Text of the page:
So why was Hull ‘forgotten’ during the floods?
Though not forgotten by the Government or the three Labour MPs (who kept ministers fully briefed about the unfurling drama) it’s fair to say the media missed out.
Although we suffered the most, the media demanded a watery backdrop for their lives, pre-records and photos.
Rolling news now defines which locations become the story. Toll Bar was still flooded days the initial delugue so it enabled the BBC and ITV to wade around in galoshers and commandeer dinghies.
Unfortunately, Hull lost its water too quickly. But that didn’t mean Government wasn’t aware of the problem and the extent of Hull’s suffering.
But the Lib Dems decided to turn it to their political advantage. Lib Dem leader Carl Minns used London-based ING Media (a PR firm that promotes Walt Disney) to spin the line that 17,000 houses had been affected and that the council would need £350 million.
This ‘Forgotten City’ line and the inflated figures were swallowed hook, line and sinker by the media and used as stick to beat the Government. Minns stoked it up by saying MPs weren’t doing enough and were working against the council by ‘playing it down.’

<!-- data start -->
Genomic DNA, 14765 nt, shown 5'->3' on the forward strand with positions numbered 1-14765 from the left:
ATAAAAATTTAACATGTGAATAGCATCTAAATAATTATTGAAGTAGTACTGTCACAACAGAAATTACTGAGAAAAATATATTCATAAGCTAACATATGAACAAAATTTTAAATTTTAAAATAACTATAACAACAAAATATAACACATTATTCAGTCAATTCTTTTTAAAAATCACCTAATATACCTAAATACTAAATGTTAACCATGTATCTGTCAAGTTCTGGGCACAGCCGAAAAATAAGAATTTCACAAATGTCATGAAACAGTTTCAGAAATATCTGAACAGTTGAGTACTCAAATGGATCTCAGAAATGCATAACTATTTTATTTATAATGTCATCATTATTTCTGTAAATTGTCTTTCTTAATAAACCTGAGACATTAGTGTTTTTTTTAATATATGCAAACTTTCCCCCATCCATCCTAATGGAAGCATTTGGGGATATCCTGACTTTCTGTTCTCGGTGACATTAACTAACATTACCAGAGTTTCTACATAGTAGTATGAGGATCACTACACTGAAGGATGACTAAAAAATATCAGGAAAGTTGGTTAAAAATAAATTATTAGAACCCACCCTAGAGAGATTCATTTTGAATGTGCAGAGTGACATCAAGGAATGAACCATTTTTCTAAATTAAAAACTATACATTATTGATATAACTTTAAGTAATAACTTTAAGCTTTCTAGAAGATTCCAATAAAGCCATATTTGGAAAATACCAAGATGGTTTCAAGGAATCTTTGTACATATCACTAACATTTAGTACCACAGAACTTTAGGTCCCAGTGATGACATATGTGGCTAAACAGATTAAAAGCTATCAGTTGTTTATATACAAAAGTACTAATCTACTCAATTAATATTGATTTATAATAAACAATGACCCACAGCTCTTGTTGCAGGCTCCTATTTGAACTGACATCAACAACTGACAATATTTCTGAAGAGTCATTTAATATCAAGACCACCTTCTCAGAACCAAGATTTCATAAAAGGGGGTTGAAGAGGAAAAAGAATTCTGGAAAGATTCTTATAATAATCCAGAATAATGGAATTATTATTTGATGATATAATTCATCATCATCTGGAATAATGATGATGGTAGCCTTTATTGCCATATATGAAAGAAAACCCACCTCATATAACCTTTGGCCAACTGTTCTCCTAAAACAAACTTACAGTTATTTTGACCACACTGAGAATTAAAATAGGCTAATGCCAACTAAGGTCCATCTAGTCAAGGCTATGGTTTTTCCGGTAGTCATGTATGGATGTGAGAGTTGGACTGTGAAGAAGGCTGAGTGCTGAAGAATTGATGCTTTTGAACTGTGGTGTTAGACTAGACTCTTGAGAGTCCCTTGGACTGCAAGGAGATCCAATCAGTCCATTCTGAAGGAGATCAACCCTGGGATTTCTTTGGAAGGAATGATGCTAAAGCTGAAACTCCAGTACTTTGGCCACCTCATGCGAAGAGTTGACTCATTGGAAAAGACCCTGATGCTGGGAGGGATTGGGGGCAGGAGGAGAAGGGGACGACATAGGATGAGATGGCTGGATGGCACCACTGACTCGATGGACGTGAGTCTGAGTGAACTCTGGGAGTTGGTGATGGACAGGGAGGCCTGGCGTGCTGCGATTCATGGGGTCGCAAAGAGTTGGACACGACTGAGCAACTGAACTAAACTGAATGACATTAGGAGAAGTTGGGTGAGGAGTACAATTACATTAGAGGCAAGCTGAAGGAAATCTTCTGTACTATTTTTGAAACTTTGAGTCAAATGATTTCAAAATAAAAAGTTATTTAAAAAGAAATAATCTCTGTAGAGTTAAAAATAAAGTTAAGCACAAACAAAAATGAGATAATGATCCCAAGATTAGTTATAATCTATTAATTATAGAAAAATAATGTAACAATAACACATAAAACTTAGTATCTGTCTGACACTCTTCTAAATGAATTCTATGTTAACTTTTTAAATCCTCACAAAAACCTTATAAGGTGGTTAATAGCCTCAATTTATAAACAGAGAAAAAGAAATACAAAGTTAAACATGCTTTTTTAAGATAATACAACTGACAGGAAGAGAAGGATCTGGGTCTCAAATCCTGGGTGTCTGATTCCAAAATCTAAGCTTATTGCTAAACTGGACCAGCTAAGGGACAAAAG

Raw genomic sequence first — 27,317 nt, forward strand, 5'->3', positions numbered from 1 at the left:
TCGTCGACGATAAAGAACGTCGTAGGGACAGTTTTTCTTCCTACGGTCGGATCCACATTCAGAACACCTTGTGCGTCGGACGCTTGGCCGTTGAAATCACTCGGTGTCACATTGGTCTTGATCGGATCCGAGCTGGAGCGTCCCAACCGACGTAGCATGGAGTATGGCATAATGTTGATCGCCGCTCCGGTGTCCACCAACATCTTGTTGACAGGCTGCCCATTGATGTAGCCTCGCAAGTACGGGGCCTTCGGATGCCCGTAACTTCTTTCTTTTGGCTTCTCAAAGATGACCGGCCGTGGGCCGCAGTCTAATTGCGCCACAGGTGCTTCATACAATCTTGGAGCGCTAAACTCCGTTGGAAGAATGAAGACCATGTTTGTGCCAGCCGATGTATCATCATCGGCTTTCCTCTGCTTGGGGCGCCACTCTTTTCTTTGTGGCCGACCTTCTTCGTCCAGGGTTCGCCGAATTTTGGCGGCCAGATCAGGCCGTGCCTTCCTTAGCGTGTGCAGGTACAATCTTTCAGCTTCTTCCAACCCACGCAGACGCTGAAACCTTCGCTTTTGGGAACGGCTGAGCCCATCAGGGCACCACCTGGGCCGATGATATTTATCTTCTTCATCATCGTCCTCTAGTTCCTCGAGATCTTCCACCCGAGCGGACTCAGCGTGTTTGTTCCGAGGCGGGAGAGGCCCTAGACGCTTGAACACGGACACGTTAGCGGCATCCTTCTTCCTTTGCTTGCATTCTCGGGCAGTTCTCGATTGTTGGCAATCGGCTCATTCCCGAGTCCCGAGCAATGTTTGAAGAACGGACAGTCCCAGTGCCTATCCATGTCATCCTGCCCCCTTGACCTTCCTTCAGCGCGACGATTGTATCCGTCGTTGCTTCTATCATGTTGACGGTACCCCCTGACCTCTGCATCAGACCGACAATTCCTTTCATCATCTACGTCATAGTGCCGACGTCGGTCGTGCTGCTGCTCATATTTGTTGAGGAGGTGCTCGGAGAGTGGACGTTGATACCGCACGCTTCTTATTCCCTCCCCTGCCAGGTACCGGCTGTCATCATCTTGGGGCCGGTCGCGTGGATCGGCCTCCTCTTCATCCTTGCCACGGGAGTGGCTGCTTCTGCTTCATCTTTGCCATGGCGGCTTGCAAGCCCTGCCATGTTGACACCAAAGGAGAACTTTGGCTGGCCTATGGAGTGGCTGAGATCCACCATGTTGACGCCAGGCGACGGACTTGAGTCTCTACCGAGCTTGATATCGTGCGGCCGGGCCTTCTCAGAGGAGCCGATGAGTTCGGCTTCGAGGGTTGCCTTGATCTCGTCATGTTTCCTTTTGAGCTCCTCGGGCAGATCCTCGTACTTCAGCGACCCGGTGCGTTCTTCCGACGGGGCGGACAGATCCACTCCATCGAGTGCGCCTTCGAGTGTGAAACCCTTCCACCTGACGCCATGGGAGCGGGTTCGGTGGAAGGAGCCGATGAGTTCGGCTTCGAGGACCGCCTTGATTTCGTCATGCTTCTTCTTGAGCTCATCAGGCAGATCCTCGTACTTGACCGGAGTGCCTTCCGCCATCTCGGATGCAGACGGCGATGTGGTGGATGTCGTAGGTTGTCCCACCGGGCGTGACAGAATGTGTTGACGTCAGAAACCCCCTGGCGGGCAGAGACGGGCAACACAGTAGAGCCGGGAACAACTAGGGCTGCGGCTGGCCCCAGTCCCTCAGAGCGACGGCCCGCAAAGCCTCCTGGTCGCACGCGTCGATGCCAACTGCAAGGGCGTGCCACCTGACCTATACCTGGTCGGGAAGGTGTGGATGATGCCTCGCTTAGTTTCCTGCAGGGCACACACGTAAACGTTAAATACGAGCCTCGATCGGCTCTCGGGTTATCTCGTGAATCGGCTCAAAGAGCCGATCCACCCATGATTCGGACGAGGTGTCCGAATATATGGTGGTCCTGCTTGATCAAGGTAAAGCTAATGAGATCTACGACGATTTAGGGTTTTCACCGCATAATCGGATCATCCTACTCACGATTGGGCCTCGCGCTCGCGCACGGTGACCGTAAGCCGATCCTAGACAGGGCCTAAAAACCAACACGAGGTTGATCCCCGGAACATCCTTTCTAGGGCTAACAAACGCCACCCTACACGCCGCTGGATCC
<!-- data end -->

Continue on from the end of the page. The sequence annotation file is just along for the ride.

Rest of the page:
These fluctuating figures – one minute £350 million, then £200m – looked like we were just making it up as we were going along.
Since then, Minns has had to admit that the damage figure is closer to £131 million and that streets with 16,000 properties were effected. A crucial difference.
You might not think that matters – at least Hull’s story was told. But the inflated figures of damage could lead to a drop in house prices across Hull and drive up insurance premiums for hard-working families.
The fact is that one house affected was one too much. What we need to do now is to work together – the Lib Dems, the Labour group, local MPs, Government and the city – to ensure we secure the right funding and see what lessons can learn to ensure this doesn’t happen again.